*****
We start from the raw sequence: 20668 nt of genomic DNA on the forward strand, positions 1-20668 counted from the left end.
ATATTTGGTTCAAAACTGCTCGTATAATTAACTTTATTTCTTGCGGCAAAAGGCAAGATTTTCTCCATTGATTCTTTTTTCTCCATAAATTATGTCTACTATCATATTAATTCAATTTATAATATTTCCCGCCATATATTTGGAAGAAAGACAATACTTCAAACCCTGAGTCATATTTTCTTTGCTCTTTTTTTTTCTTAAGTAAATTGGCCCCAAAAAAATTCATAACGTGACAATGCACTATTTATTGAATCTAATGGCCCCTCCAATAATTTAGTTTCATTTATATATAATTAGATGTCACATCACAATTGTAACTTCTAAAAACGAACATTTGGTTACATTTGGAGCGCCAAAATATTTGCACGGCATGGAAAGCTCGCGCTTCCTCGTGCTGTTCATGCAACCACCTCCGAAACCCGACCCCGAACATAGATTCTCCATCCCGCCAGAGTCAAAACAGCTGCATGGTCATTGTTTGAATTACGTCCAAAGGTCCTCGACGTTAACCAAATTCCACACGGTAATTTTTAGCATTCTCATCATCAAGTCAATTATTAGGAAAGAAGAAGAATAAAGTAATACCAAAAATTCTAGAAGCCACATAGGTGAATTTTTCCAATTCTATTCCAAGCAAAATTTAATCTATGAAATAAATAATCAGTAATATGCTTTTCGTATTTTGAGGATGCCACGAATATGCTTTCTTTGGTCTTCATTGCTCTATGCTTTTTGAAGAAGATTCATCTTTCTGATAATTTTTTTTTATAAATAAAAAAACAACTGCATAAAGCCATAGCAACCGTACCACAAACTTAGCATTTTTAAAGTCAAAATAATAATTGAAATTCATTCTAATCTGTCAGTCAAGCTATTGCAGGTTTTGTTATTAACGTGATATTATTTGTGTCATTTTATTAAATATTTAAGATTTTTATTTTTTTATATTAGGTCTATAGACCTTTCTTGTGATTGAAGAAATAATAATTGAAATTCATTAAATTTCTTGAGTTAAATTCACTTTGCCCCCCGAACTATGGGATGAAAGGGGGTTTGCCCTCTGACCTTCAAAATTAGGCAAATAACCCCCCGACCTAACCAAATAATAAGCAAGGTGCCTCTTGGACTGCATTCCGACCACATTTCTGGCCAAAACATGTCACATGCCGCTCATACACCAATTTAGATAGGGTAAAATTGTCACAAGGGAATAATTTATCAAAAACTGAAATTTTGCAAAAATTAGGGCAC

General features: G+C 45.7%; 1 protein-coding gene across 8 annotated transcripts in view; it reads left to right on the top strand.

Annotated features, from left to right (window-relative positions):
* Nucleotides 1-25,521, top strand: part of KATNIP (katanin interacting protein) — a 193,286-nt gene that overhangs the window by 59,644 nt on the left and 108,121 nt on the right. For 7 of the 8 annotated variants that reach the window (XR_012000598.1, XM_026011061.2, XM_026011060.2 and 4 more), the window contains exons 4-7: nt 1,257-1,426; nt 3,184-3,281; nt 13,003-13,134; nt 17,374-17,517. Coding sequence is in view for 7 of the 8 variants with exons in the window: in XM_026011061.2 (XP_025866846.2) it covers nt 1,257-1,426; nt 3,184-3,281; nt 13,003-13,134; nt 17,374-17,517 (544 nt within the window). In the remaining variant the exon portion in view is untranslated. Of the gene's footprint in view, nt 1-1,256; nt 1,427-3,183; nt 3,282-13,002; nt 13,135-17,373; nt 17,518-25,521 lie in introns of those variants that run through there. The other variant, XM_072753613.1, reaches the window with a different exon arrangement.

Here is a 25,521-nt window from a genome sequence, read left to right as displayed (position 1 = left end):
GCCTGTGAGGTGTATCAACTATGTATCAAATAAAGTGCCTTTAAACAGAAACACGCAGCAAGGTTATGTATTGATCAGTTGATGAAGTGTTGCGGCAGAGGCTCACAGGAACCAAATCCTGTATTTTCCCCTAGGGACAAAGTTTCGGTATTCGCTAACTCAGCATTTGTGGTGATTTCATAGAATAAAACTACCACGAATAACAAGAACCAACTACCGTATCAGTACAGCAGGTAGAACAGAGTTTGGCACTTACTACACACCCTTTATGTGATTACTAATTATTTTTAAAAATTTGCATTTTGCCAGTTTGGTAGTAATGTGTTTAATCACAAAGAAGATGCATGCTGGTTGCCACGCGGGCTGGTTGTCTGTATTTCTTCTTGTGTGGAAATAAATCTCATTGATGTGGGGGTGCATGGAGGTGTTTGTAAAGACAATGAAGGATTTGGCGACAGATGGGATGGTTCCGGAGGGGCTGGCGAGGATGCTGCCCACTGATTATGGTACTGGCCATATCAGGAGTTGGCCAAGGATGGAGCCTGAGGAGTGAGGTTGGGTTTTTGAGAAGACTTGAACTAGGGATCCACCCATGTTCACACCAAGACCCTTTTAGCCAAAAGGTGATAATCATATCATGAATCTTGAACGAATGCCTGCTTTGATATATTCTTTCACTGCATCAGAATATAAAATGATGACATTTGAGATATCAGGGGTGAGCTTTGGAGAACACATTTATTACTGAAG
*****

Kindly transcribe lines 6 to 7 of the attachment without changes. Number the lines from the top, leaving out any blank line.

Here is a 25,521-nt window from a genome sequence, read left to right as displayed (position 1 = left end):
GCCTGTGAGGTGTATCAACTATGTATCAAATAAAGTGCCTTTAAACAGAAACACGCAGCAAGGTTATGTATTGATCAGTTGATGAAGTGTTGCGGCAGAGGCTCACAGGAACCAAATCCTGTATTTTCCCCTAGGGACAAAGTTTCGGTATTCGCTAACTCAGCATTTGTGGTGATTTCATAGAATAAAACTACCACGAATAACAAGAACCAACTACCGTATCAGTACAGCAGGTAGAACAGAGTTTGGCACTTACTACACACCCTTTATGTGATTACTAATTATTTTTAAAAATTTGCATTTTGCCAGTTTGGTAGTAATGTGTTTAATCACAAAGAAGATGCATGCTGGTTGCCACGCGGGCTGGTTGTCTGTATTTCTTCTTGTGTGGAAATAAATCTCATTGATGTGGGGGTGCATGGAGGTGTTTGTAAAGACAATGAAGGATTTGGCGACAGATGGGATGGTTCCGGAGGGGCTGGCGAGGATGCTGCCCACTGATTATGGTACTGGCCATATCAGGAGTTGGCCAAGGATGGAGCCTGAGGAGTGAGGTTGGGTTTTTGAGAAGACTTGAACTAGGGATCCACCCATGTTCACACCAAGACCCTTTTAGCCAAAAGGTGATAATCATATCATGAATCTTGAACGAATGCCTGCTTTGATATATTCTTTCACTGCATCAGAATATAAAATGATGACATTTGAGATATCAGGGGTGAGCTTTGGAGAACACATTTATTACTGAAG